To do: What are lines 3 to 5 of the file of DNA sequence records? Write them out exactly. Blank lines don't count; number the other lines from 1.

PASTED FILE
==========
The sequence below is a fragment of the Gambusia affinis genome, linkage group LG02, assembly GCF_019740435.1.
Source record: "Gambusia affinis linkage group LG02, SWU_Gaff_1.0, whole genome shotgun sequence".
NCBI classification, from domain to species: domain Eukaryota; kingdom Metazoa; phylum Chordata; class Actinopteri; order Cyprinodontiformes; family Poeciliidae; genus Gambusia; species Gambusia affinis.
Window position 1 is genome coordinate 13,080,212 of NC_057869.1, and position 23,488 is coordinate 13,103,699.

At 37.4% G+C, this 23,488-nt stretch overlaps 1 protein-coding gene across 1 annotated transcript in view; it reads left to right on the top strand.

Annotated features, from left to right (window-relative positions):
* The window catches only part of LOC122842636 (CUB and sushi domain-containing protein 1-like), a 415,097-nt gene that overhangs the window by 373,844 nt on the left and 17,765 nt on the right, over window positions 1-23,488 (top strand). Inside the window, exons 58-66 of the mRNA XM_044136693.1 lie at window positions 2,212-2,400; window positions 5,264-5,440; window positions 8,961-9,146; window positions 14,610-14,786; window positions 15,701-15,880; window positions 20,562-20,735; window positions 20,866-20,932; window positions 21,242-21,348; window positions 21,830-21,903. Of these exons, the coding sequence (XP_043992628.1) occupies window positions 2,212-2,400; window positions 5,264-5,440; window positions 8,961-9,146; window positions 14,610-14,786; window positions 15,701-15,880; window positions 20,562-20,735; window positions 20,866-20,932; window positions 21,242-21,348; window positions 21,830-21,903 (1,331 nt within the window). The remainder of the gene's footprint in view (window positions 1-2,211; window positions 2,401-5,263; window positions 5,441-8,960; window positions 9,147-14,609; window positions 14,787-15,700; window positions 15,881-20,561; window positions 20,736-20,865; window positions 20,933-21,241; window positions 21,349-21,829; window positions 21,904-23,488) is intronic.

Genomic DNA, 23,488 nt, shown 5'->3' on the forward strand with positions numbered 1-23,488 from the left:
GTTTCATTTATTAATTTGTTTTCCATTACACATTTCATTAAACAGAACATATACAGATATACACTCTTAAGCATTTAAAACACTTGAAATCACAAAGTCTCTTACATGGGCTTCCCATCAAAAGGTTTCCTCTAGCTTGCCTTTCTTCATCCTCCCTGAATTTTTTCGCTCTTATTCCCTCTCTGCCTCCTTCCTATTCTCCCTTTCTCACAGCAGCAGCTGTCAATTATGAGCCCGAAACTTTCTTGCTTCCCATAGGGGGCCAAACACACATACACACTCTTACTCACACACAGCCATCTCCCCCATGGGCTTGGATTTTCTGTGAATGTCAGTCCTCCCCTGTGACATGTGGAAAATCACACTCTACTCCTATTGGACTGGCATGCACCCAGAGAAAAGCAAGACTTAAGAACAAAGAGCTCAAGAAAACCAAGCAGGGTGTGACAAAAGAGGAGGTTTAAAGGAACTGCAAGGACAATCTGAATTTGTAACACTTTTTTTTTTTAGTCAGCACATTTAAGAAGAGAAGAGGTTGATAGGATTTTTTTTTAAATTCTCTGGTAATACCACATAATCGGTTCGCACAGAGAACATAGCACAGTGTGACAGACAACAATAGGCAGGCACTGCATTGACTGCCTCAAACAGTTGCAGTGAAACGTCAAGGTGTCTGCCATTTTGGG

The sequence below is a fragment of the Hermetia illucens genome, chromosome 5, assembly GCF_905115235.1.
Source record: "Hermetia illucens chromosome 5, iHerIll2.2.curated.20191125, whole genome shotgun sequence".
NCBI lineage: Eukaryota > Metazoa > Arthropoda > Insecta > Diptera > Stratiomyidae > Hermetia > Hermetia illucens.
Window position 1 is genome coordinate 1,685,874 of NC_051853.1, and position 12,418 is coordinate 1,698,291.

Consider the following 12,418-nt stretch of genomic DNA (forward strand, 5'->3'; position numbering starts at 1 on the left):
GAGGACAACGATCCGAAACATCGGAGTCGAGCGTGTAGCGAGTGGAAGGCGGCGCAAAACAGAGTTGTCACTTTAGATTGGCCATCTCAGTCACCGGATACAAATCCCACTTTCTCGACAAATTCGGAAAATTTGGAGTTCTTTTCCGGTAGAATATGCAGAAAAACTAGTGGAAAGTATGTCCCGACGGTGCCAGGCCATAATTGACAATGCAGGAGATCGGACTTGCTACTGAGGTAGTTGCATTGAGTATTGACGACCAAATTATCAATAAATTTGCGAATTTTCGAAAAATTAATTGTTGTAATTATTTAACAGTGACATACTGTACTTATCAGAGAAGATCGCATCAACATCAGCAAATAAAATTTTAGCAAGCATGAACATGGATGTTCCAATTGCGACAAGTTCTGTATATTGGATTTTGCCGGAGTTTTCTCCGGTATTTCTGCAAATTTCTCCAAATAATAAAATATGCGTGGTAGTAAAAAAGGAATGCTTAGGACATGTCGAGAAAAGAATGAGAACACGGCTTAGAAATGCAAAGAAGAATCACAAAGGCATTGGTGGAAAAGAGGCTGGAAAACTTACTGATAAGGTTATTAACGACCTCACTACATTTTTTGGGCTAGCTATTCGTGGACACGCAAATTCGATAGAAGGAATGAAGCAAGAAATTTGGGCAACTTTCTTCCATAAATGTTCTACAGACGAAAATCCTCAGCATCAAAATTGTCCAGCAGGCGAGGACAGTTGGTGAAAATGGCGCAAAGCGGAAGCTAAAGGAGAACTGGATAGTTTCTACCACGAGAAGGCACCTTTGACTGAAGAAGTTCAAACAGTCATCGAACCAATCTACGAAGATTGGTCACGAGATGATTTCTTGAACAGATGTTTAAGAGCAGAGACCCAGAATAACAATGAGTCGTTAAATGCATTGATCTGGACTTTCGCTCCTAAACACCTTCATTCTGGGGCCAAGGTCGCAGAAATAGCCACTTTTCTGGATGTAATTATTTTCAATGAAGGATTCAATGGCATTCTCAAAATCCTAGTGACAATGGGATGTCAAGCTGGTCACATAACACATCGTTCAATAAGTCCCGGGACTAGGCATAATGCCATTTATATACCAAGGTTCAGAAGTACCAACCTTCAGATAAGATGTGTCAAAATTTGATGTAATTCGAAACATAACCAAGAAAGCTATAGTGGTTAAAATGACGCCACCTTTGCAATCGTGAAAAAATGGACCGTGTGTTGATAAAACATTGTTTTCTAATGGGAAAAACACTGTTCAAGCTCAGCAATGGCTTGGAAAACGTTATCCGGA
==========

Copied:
NCBI classification, from domain to species: domain Eukaryota; kingdom Metazoa; phylum Chordata; class Actinopteri; order Cyprinodontiformes; family Poeciliidae; genus Gambusia; species Gambusia affinis.
Window position 1 is genome coordinate 13,080,212 of NC_057869.1, and position 23,488 is coordinate 13,103,699.

At 37.4% G+C, this 23,488-nt stretch overlaps 1 protein-coding gene across 1 annotated transcript in view; it reads left to right on the top strand.